There were issues that needed to be sorted out for this forecast to come true. A setup in Lahore that could effectively complement Prime Minister Khan’s effort for supremacy in central Punjab was essential and it was crucial for the party to have something in place that reflected the PTI’s own claim to power as the biggest party to challenge the PML-N dominance without alienating allies such as the PML-Q.
The PTI was to avoid the old PPP formula under which Ms Benazir Bhutto allowed allies to take the lead over her party in a joint attempt to keep the PML-N out of power. The real beneficiaries of these arrangements were opportunistic actors such as Manzoor Ahmed Wattoo who are again hovering over, waiting to strike and secure a slice of the pie by aligning themselves with the PTI.
The type needed to be kept out but, unfortunately, there was no one in the PTI who could be deemed an automatic choice for the Punjab chief minister slot. The candidate considered closest to the PTI requirement, with all his baggage, was Aleem Khan, who because of unavoidable circumstances, had to be content with the senior minister’s portfolio in Chief Minister Usman Buzdar’s cabinet.
The PTI desperately needed to put its own stamp on the proceedings. It probably thought that one way of letting people know who was in charge was by employing the most vocal. As the torrents of verbosity delivered at relentless pace were let loose on all within hearing distance, one prime beneficiary of this strategy to overwhelm the debate was a gentleman named Fayaz Chohan, who became Punjab’s minister for information and culture.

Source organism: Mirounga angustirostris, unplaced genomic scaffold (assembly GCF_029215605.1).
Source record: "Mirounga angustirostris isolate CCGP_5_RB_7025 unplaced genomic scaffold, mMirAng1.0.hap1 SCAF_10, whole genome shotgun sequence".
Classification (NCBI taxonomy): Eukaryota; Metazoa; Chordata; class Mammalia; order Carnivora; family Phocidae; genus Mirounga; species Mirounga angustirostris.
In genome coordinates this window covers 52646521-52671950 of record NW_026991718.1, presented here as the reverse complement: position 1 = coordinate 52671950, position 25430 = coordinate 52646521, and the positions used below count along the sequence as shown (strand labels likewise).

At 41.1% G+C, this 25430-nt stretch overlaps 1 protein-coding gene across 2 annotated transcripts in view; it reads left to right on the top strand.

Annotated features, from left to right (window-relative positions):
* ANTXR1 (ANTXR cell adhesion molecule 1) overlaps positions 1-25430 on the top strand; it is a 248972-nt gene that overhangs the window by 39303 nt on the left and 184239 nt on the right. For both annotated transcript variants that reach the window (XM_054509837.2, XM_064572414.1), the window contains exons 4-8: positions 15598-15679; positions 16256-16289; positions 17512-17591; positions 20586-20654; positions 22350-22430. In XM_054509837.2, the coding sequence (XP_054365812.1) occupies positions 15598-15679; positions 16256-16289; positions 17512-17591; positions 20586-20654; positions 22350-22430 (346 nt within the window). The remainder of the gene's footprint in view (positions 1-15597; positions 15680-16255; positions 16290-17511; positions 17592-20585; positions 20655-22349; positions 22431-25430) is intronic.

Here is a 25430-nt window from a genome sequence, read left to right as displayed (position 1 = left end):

Mr Chohan arrived with a bang, but, unfortunately, with time it was realised that the ruling party needed to make idiomatic adjustments. It was thought that consistent hardcore combative posturing could cost the PTI government at a time where it could use this energy in a more disciplined manner.
On the other hand, there was no easy exit for these firebrand men who held some appeal for followers who found ready solace in these quick-on-the-draw variety within the party. It was a difficult proposition, withdrawing these wordy warriors and replacing them with more sedate choices. Until the prospects of a war against India provided Imran Khan with an easy opportunity to let Mr Chohan go. This could well count among the gains that have come Prime Minister Khan’s way because of the escalation of tensions between Pakistan and India.
An emotional Mr Chohan was finally held guilty of crossing the red line while commenting on the freedoms the creation of Pakistan bestowed upon the citizens of this new country. He was forced to resign and his position was duly taken by Sumsam Bukhari.
A pir from Okara, unlike Mr Chohan who was considered a Jamaat-i-Islami youth gone wayward, Mr Bukhari has a PPP background. This once again betrays Imran Khan’s tendency to rely on known names from other parties for appointment to vital posts under his watch. Besides, the new choice could mean a shift to more sedate elements.
The writer is Dawn’s resident editor in Lahore.
Published in Dawn, March 8th, 2019